Image: Madagascar weather
Gregoire Pourtier  /  AFP - Getty Images
An aerial photograph of the Alaotra Nandoro region taken on Tuesday, shows a town surrounded by flood waters nine days after a cyclone hit Madagascar killing 44 people and leaving some 145,000 people without a residence.
updated 2/26/2008 4:56:17 PM ET 2008-02-26T21:56:17

The death toll in Madagascar from Cyclone Ivan stood at 60 Tuesday, with another 17 missing, the government said.

Figures released by the disaster management center also said 147,000 were homeless because of the cyclone that hit Feb. 17 carrying winds of more than 140 mph and torrential rains.

The death toll is expected to rise further as only 85 percent of affected areas have been assessed, said Jean Marie Stratigos, of the United Nation's Office for the Coordination of Humanitarian Affairs in Madagascar.

He noted the island's size — it is the world's fourth-largest island, larger than France or the United Kingdom — and its mountainous terrain. Many parts, especially in the east remain cut off.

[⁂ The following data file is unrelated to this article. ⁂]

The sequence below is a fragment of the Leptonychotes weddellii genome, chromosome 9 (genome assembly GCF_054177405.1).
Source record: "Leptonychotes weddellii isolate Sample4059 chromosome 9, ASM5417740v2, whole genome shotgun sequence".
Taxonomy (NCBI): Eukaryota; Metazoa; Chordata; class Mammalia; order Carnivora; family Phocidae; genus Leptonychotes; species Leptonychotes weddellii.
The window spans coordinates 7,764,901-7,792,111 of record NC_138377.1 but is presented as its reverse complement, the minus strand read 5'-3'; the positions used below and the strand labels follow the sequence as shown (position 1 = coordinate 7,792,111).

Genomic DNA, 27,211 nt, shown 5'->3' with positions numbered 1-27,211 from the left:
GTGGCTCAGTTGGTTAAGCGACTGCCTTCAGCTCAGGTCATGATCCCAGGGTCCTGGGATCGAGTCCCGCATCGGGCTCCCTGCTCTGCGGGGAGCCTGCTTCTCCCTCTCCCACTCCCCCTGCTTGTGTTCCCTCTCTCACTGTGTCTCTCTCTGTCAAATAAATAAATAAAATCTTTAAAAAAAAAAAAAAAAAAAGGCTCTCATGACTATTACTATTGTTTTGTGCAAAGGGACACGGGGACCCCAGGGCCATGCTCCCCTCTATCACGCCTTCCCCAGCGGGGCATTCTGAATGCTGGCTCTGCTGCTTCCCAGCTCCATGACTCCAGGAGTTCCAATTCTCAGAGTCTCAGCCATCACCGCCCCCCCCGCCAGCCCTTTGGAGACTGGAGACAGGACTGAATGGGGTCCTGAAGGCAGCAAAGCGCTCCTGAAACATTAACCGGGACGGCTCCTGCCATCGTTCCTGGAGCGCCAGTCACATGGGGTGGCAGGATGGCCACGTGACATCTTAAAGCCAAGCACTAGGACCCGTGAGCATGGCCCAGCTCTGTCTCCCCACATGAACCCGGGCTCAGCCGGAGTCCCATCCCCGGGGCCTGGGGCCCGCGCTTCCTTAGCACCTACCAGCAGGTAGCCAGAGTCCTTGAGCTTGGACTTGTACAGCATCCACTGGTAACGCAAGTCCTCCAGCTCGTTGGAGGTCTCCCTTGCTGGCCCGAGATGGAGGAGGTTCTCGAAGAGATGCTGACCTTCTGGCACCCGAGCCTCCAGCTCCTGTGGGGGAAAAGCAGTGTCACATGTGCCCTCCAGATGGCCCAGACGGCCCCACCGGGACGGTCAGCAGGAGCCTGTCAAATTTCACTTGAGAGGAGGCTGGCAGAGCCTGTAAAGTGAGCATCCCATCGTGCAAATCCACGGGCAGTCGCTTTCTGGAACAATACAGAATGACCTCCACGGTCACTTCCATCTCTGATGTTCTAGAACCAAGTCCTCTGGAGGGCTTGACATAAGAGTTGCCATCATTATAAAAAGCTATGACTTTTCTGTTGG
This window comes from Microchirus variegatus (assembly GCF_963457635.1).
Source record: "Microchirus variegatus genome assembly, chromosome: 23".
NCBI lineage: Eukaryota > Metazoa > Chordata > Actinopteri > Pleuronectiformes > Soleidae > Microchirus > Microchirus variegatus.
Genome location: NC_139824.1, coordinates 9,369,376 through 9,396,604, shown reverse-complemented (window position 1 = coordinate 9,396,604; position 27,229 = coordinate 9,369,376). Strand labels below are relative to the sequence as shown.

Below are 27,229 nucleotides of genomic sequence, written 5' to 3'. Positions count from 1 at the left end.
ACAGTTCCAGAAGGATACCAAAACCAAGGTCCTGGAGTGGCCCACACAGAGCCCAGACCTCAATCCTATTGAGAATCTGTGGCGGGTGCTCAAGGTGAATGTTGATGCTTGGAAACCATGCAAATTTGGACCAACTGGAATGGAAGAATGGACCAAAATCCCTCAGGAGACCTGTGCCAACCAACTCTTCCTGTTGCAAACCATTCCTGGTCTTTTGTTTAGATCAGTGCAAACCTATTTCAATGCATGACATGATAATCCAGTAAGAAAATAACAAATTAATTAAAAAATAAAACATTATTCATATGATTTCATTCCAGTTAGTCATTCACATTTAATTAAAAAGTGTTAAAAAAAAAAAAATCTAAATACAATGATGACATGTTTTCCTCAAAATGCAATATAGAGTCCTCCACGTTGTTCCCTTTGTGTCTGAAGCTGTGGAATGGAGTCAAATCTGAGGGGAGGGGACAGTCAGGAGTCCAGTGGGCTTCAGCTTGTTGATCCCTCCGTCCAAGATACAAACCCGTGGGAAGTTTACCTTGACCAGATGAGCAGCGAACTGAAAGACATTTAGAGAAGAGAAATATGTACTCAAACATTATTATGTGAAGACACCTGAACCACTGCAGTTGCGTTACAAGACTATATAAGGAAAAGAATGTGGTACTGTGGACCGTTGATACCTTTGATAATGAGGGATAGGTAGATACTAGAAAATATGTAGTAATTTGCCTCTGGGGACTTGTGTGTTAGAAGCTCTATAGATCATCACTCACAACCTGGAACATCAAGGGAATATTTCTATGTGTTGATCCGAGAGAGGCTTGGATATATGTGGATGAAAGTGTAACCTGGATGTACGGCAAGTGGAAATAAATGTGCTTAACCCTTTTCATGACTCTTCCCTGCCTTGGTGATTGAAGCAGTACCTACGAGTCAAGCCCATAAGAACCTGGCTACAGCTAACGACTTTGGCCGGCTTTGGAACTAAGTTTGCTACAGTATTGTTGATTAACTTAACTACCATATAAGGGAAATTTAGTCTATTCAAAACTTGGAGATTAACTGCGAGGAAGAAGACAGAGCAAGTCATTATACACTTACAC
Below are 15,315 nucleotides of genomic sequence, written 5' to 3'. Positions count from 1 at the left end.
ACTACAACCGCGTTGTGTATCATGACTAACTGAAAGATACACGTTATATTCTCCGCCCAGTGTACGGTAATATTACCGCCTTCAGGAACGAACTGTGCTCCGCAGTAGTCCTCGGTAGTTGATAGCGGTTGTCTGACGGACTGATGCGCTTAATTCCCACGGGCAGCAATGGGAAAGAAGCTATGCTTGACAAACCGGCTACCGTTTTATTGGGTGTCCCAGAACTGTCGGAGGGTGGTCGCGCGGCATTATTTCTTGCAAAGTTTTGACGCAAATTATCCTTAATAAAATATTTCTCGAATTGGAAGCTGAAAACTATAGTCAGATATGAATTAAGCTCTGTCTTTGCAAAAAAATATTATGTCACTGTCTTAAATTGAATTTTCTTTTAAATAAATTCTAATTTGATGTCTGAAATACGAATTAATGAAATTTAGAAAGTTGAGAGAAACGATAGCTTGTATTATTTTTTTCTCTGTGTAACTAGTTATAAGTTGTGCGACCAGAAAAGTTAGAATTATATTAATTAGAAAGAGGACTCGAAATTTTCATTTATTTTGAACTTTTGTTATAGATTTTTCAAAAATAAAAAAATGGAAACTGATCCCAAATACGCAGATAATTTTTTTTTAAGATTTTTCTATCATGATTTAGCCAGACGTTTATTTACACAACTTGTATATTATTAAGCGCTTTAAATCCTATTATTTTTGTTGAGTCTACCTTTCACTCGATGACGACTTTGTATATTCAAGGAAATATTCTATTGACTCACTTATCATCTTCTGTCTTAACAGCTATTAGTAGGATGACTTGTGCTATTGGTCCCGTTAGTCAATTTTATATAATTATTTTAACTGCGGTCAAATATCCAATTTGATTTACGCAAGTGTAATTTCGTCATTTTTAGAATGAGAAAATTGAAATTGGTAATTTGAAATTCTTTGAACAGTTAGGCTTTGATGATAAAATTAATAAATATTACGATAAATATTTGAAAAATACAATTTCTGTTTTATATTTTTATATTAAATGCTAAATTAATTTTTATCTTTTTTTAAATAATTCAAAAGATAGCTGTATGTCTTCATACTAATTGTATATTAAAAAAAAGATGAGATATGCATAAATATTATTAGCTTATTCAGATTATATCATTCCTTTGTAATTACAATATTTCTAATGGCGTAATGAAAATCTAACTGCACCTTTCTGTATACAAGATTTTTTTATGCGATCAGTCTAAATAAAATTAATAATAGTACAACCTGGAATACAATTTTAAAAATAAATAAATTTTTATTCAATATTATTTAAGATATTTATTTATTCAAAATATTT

Madagascar regularly suffers from cyclones at this time of year and there are fears that global warming may exacerbate the cyclone season. An earlier storm, Cyclone Fame, killed 13 people and last year was the worst season on record — six cyclones killed about 150 people.

Stratigos said the government's preparation ahead of the cyclone season was a "vast improvement" on last year.

Bruno Maes, head of UNICEF in Madagascar, feared more bad weather.

"There is another cyclone in formation around about 531 miles from Madagascar but we don't know its trajectory. The forecast for rain is very bad for the next seven days, so the situation could definitely get worse," he said.

Copyright 2008 The Associated Press. All rights reserved. This material may not be published, broadcast, rewritten or redistributed.

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